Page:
Remember 2002 when the then Liberal Government lifted the tuition freeze on post-secondary education? I remember it well, that was my second year in University. Every year after that I saw a 30% increase in my tuition fees for the year. The Province also lost grant funding, meaning as a student the need for loans drastically increased. Remember the HST  and how that was introduced? We now pay HST on everything including groceries and basic necessity items.

There are different levels of government that deal with different types of legislation that affects all aspects of our lives. The simple truth is, you cannot escape politics, at least not in a democratic state. If we want better roads, better education, GMO food labeling, better opportunities, a better economy, a responsible nation that takes care of its environment, or if we want to be better protected at our workplace, being paid fair wages, or simply being able to walk with peace and the knowledge that we will be safe, we are already political. If we have an opinion on politics, even if it is that politicians suck, guess what, we are being political!

There are people who have given up their lives for the freedoms that you and I enjoy today. The very least we can do to honour their sacrifices is show up on Election day and vote! Pakistan just had its federal elections on May 11th, 2013. This election happened despite serious life threats to the public, to the candidates and to party-workers, yet there was a 65-70% voter turn out. Women were stopped from voting in the election, people were refused entering polling stations, their ballots were destroyed, mass rigging had taken place, violence had erupted, at least 20 people died on election day, but, that did not stop the people of Pakistan from coming out and voting. Despite the fact that the system itself was broken, people came out with the hopes to make change and have their voices heard. Even now, there are mass protests going against the Election commission, which failed to have a “fair and free” election.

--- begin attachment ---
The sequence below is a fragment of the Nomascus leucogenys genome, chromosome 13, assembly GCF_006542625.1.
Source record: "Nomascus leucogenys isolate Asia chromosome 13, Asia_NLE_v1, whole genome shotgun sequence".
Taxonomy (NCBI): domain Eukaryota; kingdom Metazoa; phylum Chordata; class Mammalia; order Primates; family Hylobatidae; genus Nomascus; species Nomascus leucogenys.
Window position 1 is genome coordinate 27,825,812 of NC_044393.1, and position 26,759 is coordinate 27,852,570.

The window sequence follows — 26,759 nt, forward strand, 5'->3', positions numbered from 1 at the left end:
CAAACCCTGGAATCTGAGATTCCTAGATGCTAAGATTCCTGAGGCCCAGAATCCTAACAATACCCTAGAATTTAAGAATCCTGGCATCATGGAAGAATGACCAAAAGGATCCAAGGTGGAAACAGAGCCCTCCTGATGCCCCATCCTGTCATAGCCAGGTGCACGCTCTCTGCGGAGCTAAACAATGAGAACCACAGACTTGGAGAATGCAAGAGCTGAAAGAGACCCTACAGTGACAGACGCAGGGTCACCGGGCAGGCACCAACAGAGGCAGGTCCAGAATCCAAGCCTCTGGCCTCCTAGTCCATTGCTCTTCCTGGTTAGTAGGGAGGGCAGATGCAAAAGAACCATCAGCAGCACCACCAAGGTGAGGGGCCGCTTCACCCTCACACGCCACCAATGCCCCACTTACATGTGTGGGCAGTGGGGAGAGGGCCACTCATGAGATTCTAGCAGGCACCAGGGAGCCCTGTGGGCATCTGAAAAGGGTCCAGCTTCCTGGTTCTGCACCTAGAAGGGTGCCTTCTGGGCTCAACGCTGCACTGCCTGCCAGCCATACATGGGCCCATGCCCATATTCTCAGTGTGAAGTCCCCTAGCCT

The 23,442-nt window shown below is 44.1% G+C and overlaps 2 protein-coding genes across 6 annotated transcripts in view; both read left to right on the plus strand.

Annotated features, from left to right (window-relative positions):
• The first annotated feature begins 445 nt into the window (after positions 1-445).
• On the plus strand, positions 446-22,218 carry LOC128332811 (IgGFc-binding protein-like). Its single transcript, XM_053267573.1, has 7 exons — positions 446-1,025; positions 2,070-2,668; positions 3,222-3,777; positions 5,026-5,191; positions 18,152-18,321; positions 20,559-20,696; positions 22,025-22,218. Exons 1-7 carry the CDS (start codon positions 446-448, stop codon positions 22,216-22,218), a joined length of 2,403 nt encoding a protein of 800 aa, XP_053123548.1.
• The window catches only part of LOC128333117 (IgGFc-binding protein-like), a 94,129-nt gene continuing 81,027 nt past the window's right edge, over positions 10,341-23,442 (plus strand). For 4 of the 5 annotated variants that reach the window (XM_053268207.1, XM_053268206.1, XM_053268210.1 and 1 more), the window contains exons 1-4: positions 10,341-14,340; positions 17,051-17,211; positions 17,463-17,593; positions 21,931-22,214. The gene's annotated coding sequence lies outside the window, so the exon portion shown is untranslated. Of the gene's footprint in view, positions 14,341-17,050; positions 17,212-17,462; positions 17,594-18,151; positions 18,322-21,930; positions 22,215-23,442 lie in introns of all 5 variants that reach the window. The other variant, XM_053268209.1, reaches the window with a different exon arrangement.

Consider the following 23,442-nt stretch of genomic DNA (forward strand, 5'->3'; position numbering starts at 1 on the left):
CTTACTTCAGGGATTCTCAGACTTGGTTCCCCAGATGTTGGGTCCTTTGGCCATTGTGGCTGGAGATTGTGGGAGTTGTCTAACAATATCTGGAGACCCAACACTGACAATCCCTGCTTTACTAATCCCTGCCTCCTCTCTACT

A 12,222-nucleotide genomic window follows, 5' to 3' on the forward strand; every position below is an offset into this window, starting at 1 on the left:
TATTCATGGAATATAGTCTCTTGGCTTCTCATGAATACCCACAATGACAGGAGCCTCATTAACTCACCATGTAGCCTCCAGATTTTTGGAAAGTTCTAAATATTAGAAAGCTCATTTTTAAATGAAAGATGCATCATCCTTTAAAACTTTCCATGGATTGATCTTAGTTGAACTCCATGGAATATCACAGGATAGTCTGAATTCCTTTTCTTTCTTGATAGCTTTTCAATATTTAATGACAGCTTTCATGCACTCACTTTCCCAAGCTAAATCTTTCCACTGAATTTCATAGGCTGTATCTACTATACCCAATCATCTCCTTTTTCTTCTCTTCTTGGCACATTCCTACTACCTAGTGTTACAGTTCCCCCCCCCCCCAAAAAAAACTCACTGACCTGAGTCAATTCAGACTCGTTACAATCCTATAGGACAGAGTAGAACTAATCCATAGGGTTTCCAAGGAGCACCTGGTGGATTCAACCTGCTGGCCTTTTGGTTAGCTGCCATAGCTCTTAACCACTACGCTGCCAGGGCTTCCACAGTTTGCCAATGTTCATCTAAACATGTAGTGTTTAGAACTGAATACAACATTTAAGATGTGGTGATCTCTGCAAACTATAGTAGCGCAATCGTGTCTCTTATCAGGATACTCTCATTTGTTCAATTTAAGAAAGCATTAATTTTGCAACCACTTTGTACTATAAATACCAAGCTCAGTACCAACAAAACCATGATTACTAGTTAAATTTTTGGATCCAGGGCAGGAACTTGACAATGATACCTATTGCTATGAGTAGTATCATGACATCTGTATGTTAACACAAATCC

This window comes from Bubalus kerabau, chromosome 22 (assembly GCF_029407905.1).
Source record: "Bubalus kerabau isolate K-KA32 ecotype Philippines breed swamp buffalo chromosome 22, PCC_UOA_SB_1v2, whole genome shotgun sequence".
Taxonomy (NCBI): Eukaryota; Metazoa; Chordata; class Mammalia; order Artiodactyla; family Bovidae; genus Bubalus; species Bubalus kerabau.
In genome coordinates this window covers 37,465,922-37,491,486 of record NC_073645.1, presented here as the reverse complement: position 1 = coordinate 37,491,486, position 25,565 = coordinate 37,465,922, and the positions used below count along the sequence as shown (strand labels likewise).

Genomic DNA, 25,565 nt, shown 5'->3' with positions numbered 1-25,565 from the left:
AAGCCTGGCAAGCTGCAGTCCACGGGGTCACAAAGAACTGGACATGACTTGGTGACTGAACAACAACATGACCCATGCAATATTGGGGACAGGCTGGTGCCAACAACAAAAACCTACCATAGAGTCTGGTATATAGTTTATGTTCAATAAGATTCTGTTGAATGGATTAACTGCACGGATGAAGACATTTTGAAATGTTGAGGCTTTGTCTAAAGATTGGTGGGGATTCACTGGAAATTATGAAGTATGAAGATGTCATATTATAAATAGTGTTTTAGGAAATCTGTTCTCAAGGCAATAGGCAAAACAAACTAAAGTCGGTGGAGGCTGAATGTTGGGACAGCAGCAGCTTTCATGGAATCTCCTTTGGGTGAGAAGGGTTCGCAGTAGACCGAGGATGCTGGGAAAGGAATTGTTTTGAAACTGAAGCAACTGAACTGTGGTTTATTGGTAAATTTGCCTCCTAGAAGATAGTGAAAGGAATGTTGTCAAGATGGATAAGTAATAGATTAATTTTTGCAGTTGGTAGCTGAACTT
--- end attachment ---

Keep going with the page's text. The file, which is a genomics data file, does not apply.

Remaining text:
I urge everyone to vote, but more specifically the Pakistani-Canadians of British Columbia to go out and cast your ballot, whether it be to choose a candidate/party of your choice or whether it be to go spoil your ballot. We all living abroad were so eager to vote in the Pakistan election because we wanted to see our beloved Pakistan prosper but let us not forget our adopted homeland. We have an equally strong responsibility to our beloved country of Canada to go and vote. If we want change, we must first change ourselves. Polls are open until 8 pm today, go out and make it count. Your voice matters, your issues matter, and who you choose matters. Voting gives you the right to go and question your elected representatives when they fail on their promises, but if you fail to vote, do you really think you have any right to complain or demand accountability? The system works because these politicians have been elected by you and are therefore accountable and answerable to you.

We are very blessed and lucky to be living in a country like Canada, where human life matters, where my voice matters, where I can walk into a polling station without fear of being shot because I decided to vote. Utilize the opportunity lest we lose the privilege like many other parts of the world, where people would willingly lose their lives just so their voices may be heard.

I have voted, have you?

Let me hear you roar!